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Fragments

Written by: Alan Seeger | Biography
 | Quotes (2) |
 In that fair capital where Pleasure, crowned 
Amidst her myriad courtiers, riots and rules, 
I too have been a suitor.
Radiant eyes Were my life's warmth and sunshine, outspread arms My gilded deep horizons.
I rejoiced In yielding to all amorous influence And multiple impulsion of the flesh, To feel within my being surge and sway The force that all the stars acknowledge too.
Amid the nebulous humanity Where I an atom crawled and cleaved and sundered, I saw a million motions, but one law; And from the city's splendor to my eyes The vapors passed and there was nought but Love, A ferment turbulent, intensely fair, Where Beauty beckoned and where Strength pursued.
II There was a time when I thought much of Fame, And laid the golden edifice to be That in the clear light of eternity Should fitly house the glory of my name.
But swifter than my fingers pushed their plan, Over the fair foundation scarce begun, While I with lovers dallied in the sun, The ivy clambered and the rose-vine ran.
And now, too late to see my vision, rise, In place of golden pinnacles and towers, Only some sunny mounds of leaves and flowers, Only beloved of birds and butterflies.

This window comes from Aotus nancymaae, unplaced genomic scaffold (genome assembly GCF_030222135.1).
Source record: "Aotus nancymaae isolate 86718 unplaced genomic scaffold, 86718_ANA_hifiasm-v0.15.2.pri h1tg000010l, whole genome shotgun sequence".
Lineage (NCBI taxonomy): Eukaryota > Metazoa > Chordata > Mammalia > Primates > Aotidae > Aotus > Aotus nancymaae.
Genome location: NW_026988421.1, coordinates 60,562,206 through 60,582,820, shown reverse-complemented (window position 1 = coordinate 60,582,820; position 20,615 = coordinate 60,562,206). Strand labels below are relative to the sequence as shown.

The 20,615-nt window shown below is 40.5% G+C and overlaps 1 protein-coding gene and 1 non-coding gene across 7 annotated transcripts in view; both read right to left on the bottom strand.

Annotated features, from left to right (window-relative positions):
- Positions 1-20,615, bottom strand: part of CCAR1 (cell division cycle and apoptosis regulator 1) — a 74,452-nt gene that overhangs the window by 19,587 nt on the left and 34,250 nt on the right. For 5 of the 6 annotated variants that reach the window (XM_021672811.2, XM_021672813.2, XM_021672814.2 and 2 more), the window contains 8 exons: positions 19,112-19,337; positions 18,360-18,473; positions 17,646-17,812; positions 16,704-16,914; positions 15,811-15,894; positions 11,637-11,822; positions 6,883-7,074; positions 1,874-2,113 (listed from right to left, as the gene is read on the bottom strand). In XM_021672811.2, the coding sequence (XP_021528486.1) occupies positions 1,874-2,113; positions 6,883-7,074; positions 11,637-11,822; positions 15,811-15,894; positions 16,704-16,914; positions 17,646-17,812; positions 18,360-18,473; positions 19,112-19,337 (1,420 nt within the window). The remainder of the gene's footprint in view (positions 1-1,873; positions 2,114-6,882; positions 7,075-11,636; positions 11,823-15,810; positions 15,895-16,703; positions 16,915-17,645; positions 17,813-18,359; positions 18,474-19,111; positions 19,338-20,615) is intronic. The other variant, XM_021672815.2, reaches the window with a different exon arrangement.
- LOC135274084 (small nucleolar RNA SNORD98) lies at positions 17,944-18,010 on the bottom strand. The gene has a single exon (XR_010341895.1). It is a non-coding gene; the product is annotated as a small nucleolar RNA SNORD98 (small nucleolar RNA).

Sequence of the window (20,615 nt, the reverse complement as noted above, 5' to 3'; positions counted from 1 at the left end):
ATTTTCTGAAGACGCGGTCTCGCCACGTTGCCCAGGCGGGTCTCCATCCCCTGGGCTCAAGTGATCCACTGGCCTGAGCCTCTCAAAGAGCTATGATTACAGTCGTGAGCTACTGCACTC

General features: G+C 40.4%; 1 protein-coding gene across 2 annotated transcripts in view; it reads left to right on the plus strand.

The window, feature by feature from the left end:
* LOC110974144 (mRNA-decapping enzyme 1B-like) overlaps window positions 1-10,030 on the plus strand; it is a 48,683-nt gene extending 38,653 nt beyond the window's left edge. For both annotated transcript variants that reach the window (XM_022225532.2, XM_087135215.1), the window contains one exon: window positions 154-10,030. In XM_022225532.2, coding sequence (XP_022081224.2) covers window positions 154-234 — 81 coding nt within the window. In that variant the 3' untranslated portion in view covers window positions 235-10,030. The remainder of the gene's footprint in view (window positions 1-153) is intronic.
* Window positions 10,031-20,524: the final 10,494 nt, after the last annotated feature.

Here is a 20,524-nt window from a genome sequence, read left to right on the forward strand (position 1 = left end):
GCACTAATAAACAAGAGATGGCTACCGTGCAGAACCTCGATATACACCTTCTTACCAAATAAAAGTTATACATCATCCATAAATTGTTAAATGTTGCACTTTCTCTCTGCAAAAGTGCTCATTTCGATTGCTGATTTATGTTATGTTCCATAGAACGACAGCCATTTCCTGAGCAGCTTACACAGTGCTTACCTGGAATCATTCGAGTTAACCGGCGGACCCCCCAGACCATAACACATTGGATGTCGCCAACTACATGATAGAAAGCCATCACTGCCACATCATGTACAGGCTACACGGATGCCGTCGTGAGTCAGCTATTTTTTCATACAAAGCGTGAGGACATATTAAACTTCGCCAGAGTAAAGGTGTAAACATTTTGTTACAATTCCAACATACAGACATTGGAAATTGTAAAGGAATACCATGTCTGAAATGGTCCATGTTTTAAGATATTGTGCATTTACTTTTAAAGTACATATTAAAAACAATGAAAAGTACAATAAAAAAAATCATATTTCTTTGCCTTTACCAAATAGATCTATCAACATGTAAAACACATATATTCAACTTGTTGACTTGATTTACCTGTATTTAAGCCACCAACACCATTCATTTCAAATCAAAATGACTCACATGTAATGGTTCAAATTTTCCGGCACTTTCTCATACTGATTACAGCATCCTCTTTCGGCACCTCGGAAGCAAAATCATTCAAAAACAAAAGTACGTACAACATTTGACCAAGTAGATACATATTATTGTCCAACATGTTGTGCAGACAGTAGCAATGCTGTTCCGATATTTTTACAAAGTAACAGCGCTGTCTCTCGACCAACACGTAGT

My friends were duped, my favorers deceived; But sometimes, musing sorrowfully there, That flowered wreck has seemed to me so fair I scarce regret the temple unachieved.
III For there were nights .
.
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my love to him whose brow Has glistened with the spoils of nights like those, Home turning as a conqueror turns home, What time green dawn down every street uprears Arches of triumph! He has drained as well Joy's perfumed bowl and cried as I have cried: Be Fame their mistress whom Love passes by.
This only matters: from some flowery bed, Laden with sweetness like a homing bee, If one have known what bliss it is to come, Bearing on hands and breast and laughing lips The fragrance of his youth's dear rose.
To him The hills have bared their treasure, the far clouds Unveiled the vision that o'er summer seas Drew on his thirsting arms.
This last thing known, He can court danger, laugh at perilous odds, And, pillowed on a memory so sweet, Unto oblivious eternity Without regret yield his victorious soul, The blessed pilgrim of a vow fulfilled.
IV What is Success? Out of the endless ore Of deep desire to coin the utmost gold Of passionate memory; to have lived so well That the fifth moon, when it swims up once more Through orchard boughs where mating orioles build And apple flowers unfold, Find not of that dear need that all things tell The heart unburdened nor the arms unfilled.
O Love, whereof my boyhood was the dream, My youth the beautiful novitiate, Life was so slight a thing and thou so great, How could I make thee less than all-supreme! In thy sweet transports not alone I thought Mingled the twain that panted breast to breast.
The sun and stars throbbed with them; they were caught Into the pulse of Nature and possessed By the same light that consecrates it so.
Love! -- 'tis the payment of the debt we owe The beauty of the world, and whensoe'er In silks and perfume and unloosened hair The loveliness of lovers, face to face, Lies folded in the adorable embrace, Doubt not as of a perfect sacrifice That soul partakes whose inspiration fills The springtime and the depth of summer skies, The rainbow and the clouds behind the hills, That excellence in earth and air and sea That makes things as they are the real divinity.



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